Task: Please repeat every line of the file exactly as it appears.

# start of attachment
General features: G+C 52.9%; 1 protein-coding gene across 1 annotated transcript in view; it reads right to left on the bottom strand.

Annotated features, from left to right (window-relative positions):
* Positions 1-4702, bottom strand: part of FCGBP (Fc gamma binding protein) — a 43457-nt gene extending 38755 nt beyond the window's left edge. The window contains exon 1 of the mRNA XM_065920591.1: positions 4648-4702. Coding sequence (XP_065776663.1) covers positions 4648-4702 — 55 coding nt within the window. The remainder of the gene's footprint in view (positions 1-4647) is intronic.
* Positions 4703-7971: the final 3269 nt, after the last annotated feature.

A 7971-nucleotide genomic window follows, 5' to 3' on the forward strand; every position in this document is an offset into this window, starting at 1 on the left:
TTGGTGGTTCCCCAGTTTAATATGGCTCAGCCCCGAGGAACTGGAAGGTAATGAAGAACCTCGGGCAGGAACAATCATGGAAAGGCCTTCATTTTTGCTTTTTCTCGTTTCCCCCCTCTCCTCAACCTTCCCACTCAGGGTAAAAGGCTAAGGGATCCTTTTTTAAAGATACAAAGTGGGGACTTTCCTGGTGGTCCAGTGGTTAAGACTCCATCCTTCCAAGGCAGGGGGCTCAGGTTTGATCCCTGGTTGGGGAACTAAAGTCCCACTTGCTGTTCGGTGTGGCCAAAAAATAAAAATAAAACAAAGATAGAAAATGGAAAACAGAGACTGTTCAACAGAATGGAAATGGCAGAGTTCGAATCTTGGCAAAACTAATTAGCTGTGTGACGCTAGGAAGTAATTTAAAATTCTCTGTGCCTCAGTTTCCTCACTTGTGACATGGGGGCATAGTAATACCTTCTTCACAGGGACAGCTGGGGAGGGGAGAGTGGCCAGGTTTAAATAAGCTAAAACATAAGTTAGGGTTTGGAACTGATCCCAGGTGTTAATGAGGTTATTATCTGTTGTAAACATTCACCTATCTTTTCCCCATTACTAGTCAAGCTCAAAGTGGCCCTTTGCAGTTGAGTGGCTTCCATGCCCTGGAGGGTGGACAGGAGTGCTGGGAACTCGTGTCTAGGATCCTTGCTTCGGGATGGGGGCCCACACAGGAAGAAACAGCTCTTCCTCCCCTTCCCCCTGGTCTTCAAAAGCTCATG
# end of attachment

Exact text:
General features: G+C 52.9%; 1 protein-coding gene across 1 annotated transcript in view; it reads right to left on the bottom strand.

Annotated features, from left to right (window-relative positions):
* Positions 1-4702, bottom strand: part of FCGBP (Fc gamma binding protein) — a 43457-nt gene extending 38755 nt beyond the window's left edge. The window contains exon 1 of the mRNA XM_065920591.1: positions 4648-4702. Coding sequence (XP_065776663.1) covers positions 4648-4702 — 55 coding nt within the window. The remainder of the gene's footprint in view (positions 1-4647) is intronic.
* Positions 4703-7971: the final 3269 nt, after the last annotated feature.

A 7971-nucleotide genomic window follows, 5' to 3' on the forward strand; every position in this document is an offset into this window, starting at 1 on the left:
TTGGTGGTTCCCCAGTTTAATATGGCTCAGCCCCGAGGAACTGGAAGGTAATGAAGAACCTCGGGCAGGAACAATCATGGAAAGGCCTTCATTTTTGCTTTTTCTCGTTTCCCCCCTCTCCTCAACCTTCCCACTCAGGGTAAAAGGCTAAGGGATCCTTTTTTAAAGATACAAAGTGGGGACTTTCCTGGTGGTCCAGTGGTTAAGACTCCATCCTTCCAAGGCAGGGGGCTCAGGTTTGATCCCTGGTTGGGGAACTAAAGTCCCACTTGCTGTTCGGTGTGGCCAAAAAATAAAAATAAAACAAAGATAGAAAATGGAAAACAGAGACTGTTCAACAGAATGGAAATGGCAGAGTTCGAATCTTGGCAAAACTAATTAGCTGTGTGACGCTAGGAAGTAATTTAAAATTCTCTGTGCCTCAGTTTCCTCACTTGTGACATGGGGGCATAGTAATACCTTCTTCACAGGGACAGCTGGGGAGGGGAGAGTGGCCAGGTTTAAATAAGCTAAAACATAAGTTAGGGTTTGGAACTGATCCCAGGTGTTAATGAGGTTATTATCTGTTGTAAACATTCACCTATCTTTTCCCCATTACTAGTCAAGCTCAAAGTGGCCCTTTGCAGTTGAGTGGCTTCCATGCCCTGGAGGGTGGACAGGAGTGCTGGGAACTCGTGTCTAGGATCCTTGCTTCGGGATGGGGGCCCACACAGGAAGAAACAGCTCTTCCTCCCCTTCCCCCTGGTCTTCAAAAGCTCATG